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Bloomsdale Looks At Financing Big Project



Bloomsdale officials will be making some tough decisions in the next month or two.

Cochran Engineering personnel laid out exact dollar figures for the proposed water projects for the city at the May 12 board of aldermen meeting and also looked at how the city can pay for them.

The price tag for the total, four-stage project is $1,917,625, while the first step – replacing the 79,000-gallon stand pipe with a 200,000-gallon elevated water tank – would be $1,077,500 by itself.

Cochran’s David Van Leer and T.J. Garbs went through the project’s financing and how annual and monthly payments would look.

If the entire project is taken on and financed at one time, based on a $2 million loan at a 3.25% interest rate, a yearly payment of $105,363 for 30 years could be expected. That works out to $8,780 per month.

They also went over how this amount can be covered. The half-cent infrastructure sales tax has been bringing in an average of about $93,000 a year. Garbs’ figures showed the city putting a bit more than 2/3 of that into the payment, or $67,000 a year. Another $20,000 of the  $29,000 or so current annual revenue from water users could also be thrown into the pot.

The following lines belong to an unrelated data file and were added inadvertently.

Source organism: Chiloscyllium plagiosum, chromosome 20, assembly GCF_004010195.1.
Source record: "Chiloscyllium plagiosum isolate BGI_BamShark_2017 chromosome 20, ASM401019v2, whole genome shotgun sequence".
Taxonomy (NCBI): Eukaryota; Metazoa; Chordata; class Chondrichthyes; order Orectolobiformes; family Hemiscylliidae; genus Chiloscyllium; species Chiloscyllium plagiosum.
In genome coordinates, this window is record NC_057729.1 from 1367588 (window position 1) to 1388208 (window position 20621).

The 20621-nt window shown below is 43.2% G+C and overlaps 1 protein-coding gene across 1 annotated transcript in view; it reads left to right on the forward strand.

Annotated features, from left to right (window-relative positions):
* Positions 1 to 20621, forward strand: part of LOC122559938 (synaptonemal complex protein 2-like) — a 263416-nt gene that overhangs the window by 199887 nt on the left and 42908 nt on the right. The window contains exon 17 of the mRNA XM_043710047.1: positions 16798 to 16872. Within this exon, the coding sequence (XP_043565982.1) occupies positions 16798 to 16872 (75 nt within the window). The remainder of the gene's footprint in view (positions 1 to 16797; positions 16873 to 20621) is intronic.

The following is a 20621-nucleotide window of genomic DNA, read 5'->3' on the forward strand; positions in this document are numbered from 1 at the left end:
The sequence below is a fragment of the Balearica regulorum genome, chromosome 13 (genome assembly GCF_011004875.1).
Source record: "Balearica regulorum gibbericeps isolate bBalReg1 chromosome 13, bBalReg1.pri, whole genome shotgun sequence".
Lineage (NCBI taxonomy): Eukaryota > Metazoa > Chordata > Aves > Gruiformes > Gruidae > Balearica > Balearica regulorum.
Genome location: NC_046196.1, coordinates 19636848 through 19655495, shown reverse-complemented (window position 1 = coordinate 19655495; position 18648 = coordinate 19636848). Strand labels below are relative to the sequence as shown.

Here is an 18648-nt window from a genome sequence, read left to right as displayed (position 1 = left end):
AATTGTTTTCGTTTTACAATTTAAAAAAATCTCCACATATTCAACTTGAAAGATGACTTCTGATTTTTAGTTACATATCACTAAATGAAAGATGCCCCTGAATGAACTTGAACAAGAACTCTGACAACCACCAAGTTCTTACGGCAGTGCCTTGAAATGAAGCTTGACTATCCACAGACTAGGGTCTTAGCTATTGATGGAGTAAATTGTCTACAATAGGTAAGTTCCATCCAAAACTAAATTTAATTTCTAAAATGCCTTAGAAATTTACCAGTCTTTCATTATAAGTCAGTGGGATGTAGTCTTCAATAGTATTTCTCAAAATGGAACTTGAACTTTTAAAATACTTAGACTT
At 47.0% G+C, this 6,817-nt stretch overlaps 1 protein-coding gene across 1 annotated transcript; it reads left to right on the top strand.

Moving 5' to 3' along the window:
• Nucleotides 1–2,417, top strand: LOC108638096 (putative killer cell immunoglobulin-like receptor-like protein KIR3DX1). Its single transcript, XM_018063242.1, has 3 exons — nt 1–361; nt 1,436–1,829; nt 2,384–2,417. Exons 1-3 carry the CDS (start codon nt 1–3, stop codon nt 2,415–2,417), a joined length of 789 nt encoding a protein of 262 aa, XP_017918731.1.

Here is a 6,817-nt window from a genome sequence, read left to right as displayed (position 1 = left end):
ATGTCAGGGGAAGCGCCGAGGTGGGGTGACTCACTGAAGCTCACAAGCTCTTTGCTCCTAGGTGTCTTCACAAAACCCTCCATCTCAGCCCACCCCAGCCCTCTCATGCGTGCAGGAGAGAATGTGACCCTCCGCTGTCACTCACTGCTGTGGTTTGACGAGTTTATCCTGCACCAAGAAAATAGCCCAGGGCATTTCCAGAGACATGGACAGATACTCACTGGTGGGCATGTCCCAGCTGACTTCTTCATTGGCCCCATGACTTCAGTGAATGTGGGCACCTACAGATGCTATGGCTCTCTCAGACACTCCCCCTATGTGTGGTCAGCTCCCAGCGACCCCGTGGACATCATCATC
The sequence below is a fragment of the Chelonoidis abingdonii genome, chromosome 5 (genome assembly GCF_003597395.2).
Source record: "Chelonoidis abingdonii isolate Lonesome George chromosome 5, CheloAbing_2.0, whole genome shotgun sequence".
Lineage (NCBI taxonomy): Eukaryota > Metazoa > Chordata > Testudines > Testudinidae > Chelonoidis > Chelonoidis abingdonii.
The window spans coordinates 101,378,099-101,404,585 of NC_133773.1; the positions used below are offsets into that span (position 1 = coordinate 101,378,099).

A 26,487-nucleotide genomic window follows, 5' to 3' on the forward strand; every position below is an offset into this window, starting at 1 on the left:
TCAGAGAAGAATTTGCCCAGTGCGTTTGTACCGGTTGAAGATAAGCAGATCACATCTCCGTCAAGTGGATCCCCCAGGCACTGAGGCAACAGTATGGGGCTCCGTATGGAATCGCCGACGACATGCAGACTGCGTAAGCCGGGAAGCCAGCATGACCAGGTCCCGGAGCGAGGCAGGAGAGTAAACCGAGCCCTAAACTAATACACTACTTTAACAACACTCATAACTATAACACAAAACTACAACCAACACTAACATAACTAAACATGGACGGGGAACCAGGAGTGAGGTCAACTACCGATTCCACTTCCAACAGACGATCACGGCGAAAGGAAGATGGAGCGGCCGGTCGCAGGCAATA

The remainder could come from a water and sewer rate increase. The Cochran team surprised Monia the previous month by showing that the city’s rates are well below neighboring entities like the city of Ste. Genevieve, the cities of Perryville, Bonne Terre, Cape Girardeau, plus Public Water District No. 1, that handles most of the county, and the water district that supplies Perry County.

A spirited discussion about raising rates took place later. Both Cochran and the mayor had proposed possible rate increases to consider.

Either  proposed increase, which would bring the city more in line with its neighbors, would add another $17,915 a year, thus bridging the gap.

“The nice thing is we’ve not gone into any reserves,” Monia said. “The general (fund) can offer some assistance to that and we’re not doing that, either.”

The project is a big one, but appears to be a doable one.

“I’m not trying to sugar coat it,” Monia said. “I can quite honestly say I won’t be sitting here 30 years from now; I won’t be on Earth 30 years from now. For us to take on something like this is huge.”

He said he hates to cause some future mayor and board to “walk into quite a debt.”

“But, I also feel pretty confident, the way this is structured, that hey, I may have left you with debt, but I did it with good  intentions because (a.) We need it, (b.) We can see how we can pay for it and (c.) It’s all-around better for everybody,” Monia said.

“The other thing we’re not accounting for in any of these numbers is growth,” Van Leer said. “Growth creates more revenue, and that’s only going to help you in this situation.”

Monia did have one bit of bad news for both Van Leer and the aldermen.

“Where that tank goes, we don’t own enough property,” he said. He said land bordering the site is available for purchase, though, and should present “no hurdle.”